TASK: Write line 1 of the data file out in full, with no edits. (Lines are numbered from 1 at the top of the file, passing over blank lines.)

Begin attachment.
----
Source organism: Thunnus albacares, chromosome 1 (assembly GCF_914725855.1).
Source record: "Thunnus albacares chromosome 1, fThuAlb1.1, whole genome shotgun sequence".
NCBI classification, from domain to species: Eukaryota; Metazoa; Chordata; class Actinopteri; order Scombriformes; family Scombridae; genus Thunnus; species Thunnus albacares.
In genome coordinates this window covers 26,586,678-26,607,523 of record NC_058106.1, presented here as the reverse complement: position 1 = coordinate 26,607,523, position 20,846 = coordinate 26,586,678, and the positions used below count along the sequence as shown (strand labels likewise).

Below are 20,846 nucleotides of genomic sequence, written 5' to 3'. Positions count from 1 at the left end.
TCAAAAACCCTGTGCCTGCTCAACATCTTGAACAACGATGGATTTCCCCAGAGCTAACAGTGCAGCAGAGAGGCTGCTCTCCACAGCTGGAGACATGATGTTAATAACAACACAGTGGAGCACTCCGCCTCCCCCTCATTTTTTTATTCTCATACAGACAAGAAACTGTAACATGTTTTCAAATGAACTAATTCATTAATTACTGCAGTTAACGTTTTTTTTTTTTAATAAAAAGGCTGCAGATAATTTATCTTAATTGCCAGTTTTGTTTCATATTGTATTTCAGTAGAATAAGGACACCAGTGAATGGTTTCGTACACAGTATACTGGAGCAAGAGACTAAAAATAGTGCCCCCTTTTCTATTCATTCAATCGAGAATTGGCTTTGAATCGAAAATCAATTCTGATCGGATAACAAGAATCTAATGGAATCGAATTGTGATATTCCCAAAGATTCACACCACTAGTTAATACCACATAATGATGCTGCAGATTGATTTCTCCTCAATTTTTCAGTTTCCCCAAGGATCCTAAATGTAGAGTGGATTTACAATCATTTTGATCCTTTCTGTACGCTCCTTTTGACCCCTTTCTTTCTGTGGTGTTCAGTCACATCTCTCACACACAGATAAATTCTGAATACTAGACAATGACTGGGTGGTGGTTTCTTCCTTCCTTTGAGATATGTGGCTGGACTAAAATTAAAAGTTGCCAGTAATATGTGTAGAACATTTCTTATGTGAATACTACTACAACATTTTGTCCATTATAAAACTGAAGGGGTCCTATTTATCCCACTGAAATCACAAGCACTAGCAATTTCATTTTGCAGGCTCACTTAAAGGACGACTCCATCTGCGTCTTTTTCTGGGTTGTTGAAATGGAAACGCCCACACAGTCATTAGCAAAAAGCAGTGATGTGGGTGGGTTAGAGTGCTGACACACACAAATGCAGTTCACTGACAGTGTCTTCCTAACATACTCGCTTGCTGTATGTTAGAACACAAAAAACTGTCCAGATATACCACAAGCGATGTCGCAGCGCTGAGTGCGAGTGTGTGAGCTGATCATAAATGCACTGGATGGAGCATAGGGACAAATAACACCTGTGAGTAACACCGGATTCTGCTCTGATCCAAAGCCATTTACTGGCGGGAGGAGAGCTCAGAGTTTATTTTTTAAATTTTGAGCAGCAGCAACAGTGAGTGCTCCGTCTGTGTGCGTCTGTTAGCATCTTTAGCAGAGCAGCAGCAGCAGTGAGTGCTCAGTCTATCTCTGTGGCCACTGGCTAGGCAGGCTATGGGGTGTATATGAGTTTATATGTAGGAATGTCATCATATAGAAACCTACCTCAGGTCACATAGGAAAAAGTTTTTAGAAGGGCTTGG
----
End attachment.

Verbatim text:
Source organism: Thunnus albacares, chromosome 1 (assembly GCF_914725855.1).